(BTW, I went to a local non-elite law school. Some of the other interns were from big name national schools. Most of us reapplied for a second year of internship at that office, and I was the only one was asked back. I'm not saying that to inflate my ego, I'm just pointing out that once they got to know me it didn't matter where I went to school.)
It's important to have realistic, acheivable goals. If you begin law school expecting to be editor of the law review, landing a job a prestigious firm, and making a starting salary of $160,000, you'll likely be disappointed. The people I knew in law school who focused all their energy on obtaining those types of positions were usually frustrated and depressed.
OTOH, the people I knew who focused on gaining good experience, acted with maturity and professionalism, and were good at marketing themselves all seem to have landed jobs. They may not be making great money right now, but eventually they will. If you can accept an initial salary of $45-65,000, you're probably being realistic. You may also have to be willing to move, at least initially. Cities like LA, SF, and SD are more impacted than outlying areas. I also know a few people, even from my non-elite school, who did in fact land high paying big firm jobs. It does still happen. (This is where a scholarship can come in handy, too. Imagine how much easier it is to take a lower paying job when you don't have those huge payments? Lack of debt allows for great flexibility, a huge advantage.)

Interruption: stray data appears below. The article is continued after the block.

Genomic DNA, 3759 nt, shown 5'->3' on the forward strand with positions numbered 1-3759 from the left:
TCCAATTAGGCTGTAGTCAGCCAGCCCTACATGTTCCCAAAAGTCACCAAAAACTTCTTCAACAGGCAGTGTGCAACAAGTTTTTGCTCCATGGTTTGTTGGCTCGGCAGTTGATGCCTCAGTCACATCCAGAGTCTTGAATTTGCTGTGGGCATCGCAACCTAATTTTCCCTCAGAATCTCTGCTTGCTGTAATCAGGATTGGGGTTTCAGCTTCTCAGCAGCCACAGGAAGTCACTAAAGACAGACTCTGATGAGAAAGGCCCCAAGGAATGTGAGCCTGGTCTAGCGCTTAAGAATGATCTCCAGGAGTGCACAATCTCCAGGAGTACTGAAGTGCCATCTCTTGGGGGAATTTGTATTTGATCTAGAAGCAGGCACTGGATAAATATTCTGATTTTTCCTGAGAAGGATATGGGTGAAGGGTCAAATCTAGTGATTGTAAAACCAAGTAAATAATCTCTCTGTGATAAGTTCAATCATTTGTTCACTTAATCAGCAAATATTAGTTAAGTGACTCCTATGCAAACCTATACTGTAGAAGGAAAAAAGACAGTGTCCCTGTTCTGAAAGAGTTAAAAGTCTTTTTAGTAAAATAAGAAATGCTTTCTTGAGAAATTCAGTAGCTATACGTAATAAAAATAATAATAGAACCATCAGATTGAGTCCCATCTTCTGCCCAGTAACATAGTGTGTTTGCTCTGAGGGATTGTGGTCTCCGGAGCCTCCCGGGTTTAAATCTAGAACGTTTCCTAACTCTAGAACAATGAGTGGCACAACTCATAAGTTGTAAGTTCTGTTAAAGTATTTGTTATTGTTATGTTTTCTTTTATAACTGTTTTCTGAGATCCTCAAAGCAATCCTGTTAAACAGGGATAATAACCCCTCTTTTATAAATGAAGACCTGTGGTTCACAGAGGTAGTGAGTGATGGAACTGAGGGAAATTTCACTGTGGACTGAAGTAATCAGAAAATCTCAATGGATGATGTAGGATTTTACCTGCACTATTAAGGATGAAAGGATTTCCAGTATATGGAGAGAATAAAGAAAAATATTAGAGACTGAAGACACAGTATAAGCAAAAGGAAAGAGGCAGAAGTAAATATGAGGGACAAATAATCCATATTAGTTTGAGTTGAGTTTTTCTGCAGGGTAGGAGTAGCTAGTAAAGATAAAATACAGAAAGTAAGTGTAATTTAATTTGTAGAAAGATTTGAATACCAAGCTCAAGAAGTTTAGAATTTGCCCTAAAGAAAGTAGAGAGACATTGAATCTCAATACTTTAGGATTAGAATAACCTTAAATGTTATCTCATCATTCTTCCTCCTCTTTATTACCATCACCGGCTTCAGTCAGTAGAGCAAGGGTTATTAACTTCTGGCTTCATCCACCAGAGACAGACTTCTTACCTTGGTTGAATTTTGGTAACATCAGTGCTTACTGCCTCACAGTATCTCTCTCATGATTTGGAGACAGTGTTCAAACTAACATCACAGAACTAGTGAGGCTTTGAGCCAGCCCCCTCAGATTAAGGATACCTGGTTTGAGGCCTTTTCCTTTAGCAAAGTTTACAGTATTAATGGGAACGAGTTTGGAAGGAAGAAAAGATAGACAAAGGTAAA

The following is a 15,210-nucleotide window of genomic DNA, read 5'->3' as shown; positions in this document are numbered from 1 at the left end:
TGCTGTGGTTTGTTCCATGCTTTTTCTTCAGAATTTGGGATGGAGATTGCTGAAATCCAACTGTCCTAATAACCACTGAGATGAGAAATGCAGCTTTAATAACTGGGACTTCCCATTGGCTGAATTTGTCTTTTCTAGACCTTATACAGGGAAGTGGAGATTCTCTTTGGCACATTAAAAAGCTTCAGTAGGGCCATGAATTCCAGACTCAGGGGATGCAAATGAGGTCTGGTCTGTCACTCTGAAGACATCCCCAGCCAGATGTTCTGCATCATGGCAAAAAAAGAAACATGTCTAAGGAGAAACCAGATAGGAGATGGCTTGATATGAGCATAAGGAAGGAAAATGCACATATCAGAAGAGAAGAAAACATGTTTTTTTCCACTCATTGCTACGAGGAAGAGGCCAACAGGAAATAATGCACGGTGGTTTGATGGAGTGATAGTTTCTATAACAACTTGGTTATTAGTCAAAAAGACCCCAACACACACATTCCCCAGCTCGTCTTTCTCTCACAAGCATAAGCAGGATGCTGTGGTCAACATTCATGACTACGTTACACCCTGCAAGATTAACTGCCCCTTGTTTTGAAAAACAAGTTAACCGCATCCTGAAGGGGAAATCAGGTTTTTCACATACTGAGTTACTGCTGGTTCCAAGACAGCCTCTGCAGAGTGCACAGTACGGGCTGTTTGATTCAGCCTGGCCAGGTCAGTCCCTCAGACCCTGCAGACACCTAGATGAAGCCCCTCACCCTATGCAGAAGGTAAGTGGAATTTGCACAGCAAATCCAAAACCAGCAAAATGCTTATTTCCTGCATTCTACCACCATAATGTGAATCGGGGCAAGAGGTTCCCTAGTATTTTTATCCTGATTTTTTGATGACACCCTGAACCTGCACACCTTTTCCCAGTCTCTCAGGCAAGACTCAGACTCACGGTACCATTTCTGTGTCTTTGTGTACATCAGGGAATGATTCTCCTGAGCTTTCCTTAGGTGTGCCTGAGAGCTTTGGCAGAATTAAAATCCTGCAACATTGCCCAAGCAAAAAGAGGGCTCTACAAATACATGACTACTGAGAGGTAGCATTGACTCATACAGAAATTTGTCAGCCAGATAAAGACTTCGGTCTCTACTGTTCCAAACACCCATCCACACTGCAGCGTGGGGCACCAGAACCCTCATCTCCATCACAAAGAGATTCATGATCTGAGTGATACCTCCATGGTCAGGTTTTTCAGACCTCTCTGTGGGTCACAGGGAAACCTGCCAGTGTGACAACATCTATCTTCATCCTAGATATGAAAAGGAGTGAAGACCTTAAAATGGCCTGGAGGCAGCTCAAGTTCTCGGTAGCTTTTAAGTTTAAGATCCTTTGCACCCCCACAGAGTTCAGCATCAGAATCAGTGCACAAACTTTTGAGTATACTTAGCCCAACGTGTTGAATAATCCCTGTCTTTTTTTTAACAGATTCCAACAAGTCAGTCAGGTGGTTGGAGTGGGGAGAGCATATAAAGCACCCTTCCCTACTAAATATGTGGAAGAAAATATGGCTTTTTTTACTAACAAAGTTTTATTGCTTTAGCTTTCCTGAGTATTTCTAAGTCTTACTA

I don't know how much you make in IT, but there is a good chance you'll make less as a new law grad. However, in a few years you'll be doing better, and long term you can do very well. I met a guy recently who's been practicing for about twenty years. He started a small family law/divorce firm that now brings in a million dollars a year. Not bad, but he probably struggled right after law school.
My point is that if you go into law school with your eyes wide open and with a finger on the pulse of the market, you won't be taken by surprise. In this market you've got to be adaptable and willing to go where the work is. Maybe your dream is to be a prosecutor, for example. Well, if the prosecutor's office isn't hiring, but family law firms are, then you better start learning community property.